Your name/a little about yourself?
Hi, I'm Eli Erlick. I direct the organization Trans Student Educational Resources, which is dedicated to transforming the educational environment for transgender students. It is the only national organization run by trans youth. Along with that, I'm a PhD student at the University of California, Santa Cruz, media advocate, and writer.
What do you do?
I am the organizational director for TSER (www.transstudent.org, @transstudent), where we offer over a dozen programs and services around the topic of trans people, education, and youth organizing. TSER has produced resources used by thousands of colleges, published materials in dozens of books, and hosted the only national fellowship program for young trans people, Trans Youth Leadership Summit. We've been able to reach millions while remaining an organization entirely led by young trans people.
Along with directing TSER, I'm also a writer, public speaker, and organizer. You can check out more of my work at elierlick.com and my social media at @elierlick.
What's your story?
I came out as a transgender girl at the age of eight to the rural town of Willits in the mountains of Northern California in 2003. However, the community wasn’t ready to support me. I spent years facing constant harassment, isolation, and assault from my classmates, teachers, and community members. I couldn’t even use the restroom for six years of elementary and middle school. When many in the small town finally embraced my gender at age thirteen, the harassment continued and I still was disallowed from accessing programs and facilities with other girls. I started a policy at my high school to counteract this discrimination (one of the first transgender educational policies in California), which helped alleviate some of the harm. However, it was not enough. I did not want what happened to me to happen to anyone else, so I co-founded Trans Student Educational Resources at the age of sixteen, when I was a junior in high school. TSER began as a small project but has since grown to a national scale.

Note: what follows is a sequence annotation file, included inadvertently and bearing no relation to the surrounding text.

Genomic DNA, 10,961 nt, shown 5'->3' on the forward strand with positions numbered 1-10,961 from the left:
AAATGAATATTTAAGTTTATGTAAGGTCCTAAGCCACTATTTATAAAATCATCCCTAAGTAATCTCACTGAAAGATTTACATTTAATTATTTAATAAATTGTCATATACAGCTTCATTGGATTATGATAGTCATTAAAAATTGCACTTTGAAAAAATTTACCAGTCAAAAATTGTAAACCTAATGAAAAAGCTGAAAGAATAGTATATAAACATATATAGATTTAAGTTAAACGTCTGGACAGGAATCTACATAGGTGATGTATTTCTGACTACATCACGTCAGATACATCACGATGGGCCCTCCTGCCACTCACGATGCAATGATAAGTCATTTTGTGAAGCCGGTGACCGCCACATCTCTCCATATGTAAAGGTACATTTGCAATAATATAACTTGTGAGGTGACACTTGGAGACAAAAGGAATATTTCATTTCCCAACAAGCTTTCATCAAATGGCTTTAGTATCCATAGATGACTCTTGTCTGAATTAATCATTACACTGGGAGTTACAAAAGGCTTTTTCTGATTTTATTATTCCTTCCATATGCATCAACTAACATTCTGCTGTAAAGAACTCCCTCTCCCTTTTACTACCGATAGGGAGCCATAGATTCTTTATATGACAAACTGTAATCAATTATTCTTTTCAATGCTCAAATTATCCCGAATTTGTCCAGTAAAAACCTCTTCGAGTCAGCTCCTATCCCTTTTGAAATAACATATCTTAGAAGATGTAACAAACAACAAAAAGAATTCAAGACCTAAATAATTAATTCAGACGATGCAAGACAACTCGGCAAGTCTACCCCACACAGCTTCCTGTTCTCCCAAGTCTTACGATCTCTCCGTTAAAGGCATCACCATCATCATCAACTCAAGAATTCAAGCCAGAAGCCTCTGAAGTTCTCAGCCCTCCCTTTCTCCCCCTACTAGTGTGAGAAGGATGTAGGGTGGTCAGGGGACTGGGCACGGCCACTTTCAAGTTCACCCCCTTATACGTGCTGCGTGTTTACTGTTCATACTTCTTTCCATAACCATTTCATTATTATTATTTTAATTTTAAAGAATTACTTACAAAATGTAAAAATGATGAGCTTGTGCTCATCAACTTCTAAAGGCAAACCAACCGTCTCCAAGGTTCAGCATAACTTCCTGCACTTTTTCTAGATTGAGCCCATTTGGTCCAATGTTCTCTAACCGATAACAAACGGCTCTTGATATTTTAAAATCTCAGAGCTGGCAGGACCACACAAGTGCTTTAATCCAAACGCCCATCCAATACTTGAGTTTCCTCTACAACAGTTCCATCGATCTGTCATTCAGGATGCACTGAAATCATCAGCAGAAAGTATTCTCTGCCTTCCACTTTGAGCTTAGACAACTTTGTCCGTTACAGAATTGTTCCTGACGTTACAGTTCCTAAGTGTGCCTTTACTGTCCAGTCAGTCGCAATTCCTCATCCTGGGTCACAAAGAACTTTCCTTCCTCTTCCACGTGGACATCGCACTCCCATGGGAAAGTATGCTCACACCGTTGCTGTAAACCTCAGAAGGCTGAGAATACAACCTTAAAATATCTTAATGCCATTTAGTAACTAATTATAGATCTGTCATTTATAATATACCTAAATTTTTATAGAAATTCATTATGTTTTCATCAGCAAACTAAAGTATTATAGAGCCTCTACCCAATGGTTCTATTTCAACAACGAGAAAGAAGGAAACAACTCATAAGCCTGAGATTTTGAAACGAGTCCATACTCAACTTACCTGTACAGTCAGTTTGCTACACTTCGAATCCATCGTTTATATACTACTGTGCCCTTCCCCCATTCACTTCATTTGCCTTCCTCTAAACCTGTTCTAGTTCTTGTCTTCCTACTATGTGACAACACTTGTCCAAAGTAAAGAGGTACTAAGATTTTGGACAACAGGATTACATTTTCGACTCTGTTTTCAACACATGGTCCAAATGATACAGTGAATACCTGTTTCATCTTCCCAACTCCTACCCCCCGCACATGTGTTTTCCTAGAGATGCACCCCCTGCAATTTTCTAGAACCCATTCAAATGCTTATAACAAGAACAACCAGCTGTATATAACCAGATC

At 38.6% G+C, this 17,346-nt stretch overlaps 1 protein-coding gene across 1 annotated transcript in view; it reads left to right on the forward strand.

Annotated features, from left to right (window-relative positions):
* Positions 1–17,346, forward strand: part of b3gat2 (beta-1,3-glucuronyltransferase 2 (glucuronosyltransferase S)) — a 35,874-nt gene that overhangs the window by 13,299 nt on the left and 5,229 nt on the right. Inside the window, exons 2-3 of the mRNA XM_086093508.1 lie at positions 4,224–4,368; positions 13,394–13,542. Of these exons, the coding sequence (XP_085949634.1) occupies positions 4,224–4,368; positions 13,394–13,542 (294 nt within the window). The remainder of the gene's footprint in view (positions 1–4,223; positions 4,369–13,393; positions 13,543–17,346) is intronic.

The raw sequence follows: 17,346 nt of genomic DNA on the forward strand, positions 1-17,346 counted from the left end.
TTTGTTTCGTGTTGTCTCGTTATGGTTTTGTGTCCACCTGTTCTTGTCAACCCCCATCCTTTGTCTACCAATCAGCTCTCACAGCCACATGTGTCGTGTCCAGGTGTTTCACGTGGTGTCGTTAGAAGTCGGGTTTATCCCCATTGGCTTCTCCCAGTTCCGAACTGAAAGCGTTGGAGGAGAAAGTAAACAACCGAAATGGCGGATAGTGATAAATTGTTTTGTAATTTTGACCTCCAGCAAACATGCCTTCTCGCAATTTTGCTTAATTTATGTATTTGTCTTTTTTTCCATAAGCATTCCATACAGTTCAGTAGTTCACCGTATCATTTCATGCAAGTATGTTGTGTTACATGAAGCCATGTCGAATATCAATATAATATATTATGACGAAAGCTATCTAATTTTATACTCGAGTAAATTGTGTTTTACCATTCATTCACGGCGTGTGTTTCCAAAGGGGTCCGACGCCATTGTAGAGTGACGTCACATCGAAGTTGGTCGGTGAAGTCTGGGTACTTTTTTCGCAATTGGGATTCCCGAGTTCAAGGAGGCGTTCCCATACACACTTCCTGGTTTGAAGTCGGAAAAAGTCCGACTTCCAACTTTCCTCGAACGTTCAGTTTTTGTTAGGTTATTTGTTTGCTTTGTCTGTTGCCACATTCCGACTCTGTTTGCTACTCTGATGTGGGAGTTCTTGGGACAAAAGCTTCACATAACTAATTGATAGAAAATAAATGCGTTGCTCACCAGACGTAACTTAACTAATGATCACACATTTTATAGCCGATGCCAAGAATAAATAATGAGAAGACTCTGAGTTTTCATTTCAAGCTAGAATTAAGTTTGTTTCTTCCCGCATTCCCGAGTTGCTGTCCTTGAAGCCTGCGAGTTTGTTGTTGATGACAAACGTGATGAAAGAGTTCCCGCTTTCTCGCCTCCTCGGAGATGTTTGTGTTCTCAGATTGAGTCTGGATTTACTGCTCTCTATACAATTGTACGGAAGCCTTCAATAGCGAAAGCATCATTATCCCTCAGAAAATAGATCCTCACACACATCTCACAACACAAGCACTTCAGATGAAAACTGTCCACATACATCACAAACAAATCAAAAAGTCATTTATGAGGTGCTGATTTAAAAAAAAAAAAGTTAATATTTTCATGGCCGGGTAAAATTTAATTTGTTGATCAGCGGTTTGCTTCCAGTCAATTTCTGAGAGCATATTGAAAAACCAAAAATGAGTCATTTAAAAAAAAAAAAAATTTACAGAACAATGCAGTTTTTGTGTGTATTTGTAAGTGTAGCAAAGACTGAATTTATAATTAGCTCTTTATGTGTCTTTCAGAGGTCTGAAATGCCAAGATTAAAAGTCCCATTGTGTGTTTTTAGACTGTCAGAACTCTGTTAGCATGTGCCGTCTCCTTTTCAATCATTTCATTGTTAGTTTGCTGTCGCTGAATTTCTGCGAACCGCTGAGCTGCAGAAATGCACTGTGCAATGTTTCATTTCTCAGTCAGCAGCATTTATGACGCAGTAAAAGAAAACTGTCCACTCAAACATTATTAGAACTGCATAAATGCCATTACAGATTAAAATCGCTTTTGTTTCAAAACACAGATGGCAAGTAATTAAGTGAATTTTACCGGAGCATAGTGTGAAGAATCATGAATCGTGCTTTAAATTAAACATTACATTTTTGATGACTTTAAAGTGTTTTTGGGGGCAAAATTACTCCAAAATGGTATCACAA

What struggles have you overcome and how?
Growing up in a rural community isn't an easy task. We had little resources in the community. On top of that, being a transgender girl exacerbated these challenges as I was targeted for being open about who I was. I faced everything from near-deadly violence to harassment from my teachers and peers alike almost every day. I still refused to step down from being only trans. Transgender people often learn how to be resilient at a young age, and this strength led me to want to make a big change for everyone.
How has your role of a woman pushed you forward or held you back?
Womanhood as a transgender person is heavily complicated. Being a trans woman, I have seen myself vilified in media, objectified in medicine, and exploited in education. Neo-Nazis and anti-transgender activists have launched campaigns against TSER and myself. Being a trans woman, I am often scapegoated for larger systemic issues. However, it is also trans women, gender nonconforming people, and street queens who started our movement in the queer/trans community. I always remind myself that womanhood is a strength and has revolutionary potential.
How do you stay positive and focused?
Constant positivity isn't necessary or healthy. The daily realities of transgender women are harsh: the majority of us experience physical violence, targeting in school, and isolation. However, imagining a future free from violence, capitalism, and racism inspires me to continue this work.
Any words of advice for future girl bosses following in your footsteps?
Think critically, think forward, and think of what freedom looks like for you.
What is one quote you stand by?
"Our armies are rising and we are getting stronger."